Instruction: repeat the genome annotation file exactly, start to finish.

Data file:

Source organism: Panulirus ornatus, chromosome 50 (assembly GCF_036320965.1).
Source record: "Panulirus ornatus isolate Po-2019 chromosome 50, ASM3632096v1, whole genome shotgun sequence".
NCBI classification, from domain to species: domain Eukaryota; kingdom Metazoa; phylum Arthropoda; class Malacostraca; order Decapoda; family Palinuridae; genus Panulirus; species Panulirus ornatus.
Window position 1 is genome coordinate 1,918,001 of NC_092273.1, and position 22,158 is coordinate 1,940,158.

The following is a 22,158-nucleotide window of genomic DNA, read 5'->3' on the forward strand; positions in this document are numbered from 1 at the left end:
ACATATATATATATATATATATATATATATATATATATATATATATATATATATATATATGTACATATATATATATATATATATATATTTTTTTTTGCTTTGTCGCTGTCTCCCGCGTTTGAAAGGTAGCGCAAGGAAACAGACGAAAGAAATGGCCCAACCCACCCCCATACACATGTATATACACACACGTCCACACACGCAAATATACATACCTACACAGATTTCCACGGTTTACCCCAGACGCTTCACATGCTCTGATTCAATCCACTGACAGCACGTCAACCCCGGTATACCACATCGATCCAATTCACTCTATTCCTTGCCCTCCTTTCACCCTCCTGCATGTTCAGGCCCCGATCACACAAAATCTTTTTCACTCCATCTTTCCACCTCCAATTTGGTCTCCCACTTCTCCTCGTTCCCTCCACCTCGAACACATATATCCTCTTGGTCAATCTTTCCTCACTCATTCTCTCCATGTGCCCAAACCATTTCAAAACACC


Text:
Source organism: Panulirus ornatus, chromosome 50 (assembly GCF_036320965.1).
Source record: "Panulirus ornatus isolate Po-2019 chromosome 50, ASM3632096v1, whole genome shotgun sequence".
NCBI classification, from domain to species: domain Eukaryota; kingdom Metazoa; phylum Arthropoda; class Malacostraca; order Decapoda; family Palinuridae; genus Panulirus; species Panulirus ornatus.
Window position 1 is genome coordinate 1,918,001 of NC_092273.1, and position 22,158 is coordinate 1,940,158.

The following is a 22,158-nucleotide window of genomic DNA, read 5'->3' on the forward strand; positions in this document are numbered from 1 at the left end:
ACATATATATATATATATATATATATATATATATATATATATATATATATATATATATATGTACATATATATATATATATATATATATTTTTTTTTGCTTTGTCGCTGTCTCCCGCGTTTGAAAGGTAGCGCAAGGAAACAGACGAAAGAAATGGCCCAACCCACCCCCATACACATGTATATACACACACGTCCACACACGCAAATATACATACCTACACAGATTTCCACGGTTTACCCCAGACGCTTCACATGCTCTGATTCAATCCACTGACAGCACGTCAACCCCGGTATACCACATCGATCCAATTCACTCTATTCCTTGCCCTCCTTTCACCCTCCTGCATGTTCAGGCCCCGATCACACAAAATCTTTTTCACTCCATCTTTCCACCTCCAATTTGGTCTCCCACTTCTCCTCGTTCCCTCCACCTCGAACACATATATCCTCTTGGTCAATCTTTCCTCACTCATTCTCTCCATGTGCCCAAACCATTTCAAAACACC